Recovery or Religion? The Problem with Faith-Based Alternatives to Incarceration

By Elizabeth Platt, Associate Director, Public Rights/Private Conscience Project

When the judge and prosecutor offered Nicklaus Ellison an opportunity to avoid a year in jail by enrolling in Teen Challenge, a “Christ-centered” substance abuse program, it seemed like the obvious choice. What Nicklaus—an openly gay 20-year-old from Knoxville, Tennessee— and his family didn’t know was that in addition to treating his addiction, Teen Challenge would also attempt to make him straight.

Nicklaus died from a drug overdose in a stranger’s apartment shortly after running away from a Teen Challenge facility in Jacksonville, Florida in 2011. Among his belongings, his mother found a letter that Nicklaus had written to his sister but never sent. She was troubled when she read her son claim in the letter, “they de-gayed me after all. Once I realized that God doesn’t make homosexuals I realized something; there’s no such thing.” A recent New York Times article relayed the enormous difficulties that Nicklaus’s family has faced in seeking justice for—or even information about—his death.

Nicklaus is by no means the only person who has faced a choice between jail or participation in a Christian program. Several federal and district courts across the country—including the Supreme Court of Tennessee— have held that widespread practices of requiring participation in a religious treatment program as an alternative to prison, or as a condition for maintaining certain privileges within prison, violate the Establishment Clause of the First Amendment.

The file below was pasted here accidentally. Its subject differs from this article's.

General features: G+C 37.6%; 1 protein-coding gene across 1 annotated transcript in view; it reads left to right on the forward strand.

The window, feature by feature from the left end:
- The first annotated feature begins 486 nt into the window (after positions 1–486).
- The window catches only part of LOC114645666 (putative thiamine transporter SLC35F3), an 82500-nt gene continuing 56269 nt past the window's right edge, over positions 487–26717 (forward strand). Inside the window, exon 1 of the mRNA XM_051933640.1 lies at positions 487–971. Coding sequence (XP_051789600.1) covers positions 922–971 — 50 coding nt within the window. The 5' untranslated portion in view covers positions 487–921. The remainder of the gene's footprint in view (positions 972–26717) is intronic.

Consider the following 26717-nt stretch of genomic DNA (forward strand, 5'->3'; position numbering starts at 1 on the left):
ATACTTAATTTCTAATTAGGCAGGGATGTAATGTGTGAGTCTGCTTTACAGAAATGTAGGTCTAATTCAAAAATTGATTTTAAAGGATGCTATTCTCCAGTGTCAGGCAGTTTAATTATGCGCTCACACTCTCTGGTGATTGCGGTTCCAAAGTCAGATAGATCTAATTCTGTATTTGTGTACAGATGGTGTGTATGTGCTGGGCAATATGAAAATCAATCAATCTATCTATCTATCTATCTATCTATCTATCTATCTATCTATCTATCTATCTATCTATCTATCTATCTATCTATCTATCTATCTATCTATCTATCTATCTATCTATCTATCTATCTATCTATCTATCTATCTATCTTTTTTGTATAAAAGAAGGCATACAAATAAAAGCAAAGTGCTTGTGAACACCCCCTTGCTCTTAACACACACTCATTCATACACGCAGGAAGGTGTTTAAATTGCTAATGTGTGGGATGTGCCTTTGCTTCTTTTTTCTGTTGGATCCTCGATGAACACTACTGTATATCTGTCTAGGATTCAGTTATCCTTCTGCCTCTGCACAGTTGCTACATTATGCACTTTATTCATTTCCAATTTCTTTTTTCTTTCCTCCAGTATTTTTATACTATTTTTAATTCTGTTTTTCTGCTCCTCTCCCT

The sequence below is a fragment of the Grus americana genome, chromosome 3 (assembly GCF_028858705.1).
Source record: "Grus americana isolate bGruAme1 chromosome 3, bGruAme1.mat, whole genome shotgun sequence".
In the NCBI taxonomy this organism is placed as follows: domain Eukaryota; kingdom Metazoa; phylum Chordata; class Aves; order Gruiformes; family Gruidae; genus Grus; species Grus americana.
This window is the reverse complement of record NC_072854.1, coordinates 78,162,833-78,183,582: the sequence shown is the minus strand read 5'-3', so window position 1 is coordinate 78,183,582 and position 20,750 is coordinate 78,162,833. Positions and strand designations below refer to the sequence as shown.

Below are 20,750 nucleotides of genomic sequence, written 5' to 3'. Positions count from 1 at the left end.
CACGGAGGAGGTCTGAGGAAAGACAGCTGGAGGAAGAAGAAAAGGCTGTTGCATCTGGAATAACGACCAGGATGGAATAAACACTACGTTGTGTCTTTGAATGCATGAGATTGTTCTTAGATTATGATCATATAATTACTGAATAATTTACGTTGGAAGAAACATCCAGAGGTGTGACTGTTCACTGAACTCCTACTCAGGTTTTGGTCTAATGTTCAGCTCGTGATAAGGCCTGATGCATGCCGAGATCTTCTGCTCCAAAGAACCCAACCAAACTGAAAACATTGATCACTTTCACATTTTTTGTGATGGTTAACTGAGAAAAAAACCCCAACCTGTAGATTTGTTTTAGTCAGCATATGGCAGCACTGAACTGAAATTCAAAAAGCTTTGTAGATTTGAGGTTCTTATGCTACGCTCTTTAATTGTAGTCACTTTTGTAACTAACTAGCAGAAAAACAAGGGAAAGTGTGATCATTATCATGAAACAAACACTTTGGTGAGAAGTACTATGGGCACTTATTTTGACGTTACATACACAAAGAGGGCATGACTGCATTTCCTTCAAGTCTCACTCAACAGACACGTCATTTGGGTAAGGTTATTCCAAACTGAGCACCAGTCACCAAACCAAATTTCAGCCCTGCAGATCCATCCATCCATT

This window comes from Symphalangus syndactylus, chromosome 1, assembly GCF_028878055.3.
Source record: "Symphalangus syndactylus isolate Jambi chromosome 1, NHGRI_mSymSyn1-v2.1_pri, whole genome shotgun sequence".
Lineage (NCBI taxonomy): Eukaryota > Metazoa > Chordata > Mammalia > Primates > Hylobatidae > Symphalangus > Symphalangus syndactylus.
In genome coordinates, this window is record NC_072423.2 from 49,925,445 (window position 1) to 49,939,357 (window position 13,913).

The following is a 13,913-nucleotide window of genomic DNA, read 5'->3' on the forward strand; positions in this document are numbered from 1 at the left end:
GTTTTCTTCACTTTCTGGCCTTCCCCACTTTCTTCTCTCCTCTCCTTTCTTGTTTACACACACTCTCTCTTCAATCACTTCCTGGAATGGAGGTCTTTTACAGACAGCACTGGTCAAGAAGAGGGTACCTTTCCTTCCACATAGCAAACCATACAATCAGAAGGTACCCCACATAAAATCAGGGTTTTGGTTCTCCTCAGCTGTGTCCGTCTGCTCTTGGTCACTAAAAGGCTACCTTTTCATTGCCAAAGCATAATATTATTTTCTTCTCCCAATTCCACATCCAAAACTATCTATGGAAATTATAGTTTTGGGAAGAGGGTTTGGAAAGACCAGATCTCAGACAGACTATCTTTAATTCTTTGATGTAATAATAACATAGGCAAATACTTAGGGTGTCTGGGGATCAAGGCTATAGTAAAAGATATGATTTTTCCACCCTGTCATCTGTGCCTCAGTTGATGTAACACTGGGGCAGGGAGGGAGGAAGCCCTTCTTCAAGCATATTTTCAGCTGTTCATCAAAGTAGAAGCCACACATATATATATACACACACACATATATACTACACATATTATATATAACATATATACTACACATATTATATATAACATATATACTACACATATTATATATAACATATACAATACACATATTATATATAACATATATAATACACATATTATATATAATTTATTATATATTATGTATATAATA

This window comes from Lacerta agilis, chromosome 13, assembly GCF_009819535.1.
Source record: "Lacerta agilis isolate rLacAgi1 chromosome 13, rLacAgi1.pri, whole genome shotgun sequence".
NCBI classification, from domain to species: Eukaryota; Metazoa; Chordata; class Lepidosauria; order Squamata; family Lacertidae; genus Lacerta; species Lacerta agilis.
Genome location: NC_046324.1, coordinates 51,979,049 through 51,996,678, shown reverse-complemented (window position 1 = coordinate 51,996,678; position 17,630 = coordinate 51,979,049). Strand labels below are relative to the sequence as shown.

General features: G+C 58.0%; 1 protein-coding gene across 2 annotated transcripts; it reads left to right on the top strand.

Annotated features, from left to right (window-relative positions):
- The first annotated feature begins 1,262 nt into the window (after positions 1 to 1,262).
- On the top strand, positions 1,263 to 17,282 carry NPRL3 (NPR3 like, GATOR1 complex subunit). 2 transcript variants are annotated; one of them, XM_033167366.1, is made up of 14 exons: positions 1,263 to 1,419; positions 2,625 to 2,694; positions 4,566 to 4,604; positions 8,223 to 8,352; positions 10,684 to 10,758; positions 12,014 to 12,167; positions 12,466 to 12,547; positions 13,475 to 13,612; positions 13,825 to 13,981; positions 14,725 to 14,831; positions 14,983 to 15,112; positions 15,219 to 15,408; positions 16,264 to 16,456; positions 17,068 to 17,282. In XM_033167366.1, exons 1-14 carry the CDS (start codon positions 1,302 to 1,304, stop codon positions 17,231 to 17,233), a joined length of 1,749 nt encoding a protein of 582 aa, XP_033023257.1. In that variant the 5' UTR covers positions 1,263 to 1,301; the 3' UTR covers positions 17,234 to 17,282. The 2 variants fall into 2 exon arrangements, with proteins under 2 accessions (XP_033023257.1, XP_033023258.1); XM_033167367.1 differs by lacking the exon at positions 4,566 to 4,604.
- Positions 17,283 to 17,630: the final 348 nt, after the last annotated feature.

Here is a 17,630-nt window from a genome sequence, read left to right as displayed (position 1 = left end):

Yet despite these decisions, the practice evidently continues.

Not only are judges, prosecutors, and prison systems sending people to religious programs, but taxpayers are paying for them. During his presidency, George W. Bush spoke out in support of Teen Challenge as a part of his faith-based initiative program. While the Department of Justice (DOJ) recently amended agency rules, aiming to ensure that “Federal financial assistance is not used to coerce or pressure beneficiaries along religious lines,” the agency also acknowledged that “Faith-based organizations that receive federal funding are permitted to use religious terms in their organizational names; select board members on a religious basis; include religious references in mission statements and other organizational documents; and post religious art, messages, scriptures, and symbols in buildings where they deliver federally funded services and benefits.” And as recently as November 2015, DOJ awarded a grant of over $38,000 to Teen Challenge in Minnesota.

Forcing anyone to participate in a religious program is deeply problematic and clearly unconstitutional, but the situation is even more dire for people like Nicklaus. LGBT people already face high rates of discrimination in the criminal justice system, and coercing them into anti-gay programs like Teen Challenge can have devastating consequences.

No one should be forced to choose between Church and jail, and LGBT people with criminal convictions should not have to risk their dignity, health, and lives by being sentenced to programs that attempt to “convert” them. The fact that judges still enforce such requirements should trouble anyone who believes that our criminal justice system should be in the business of encouraging recovery, not salvation.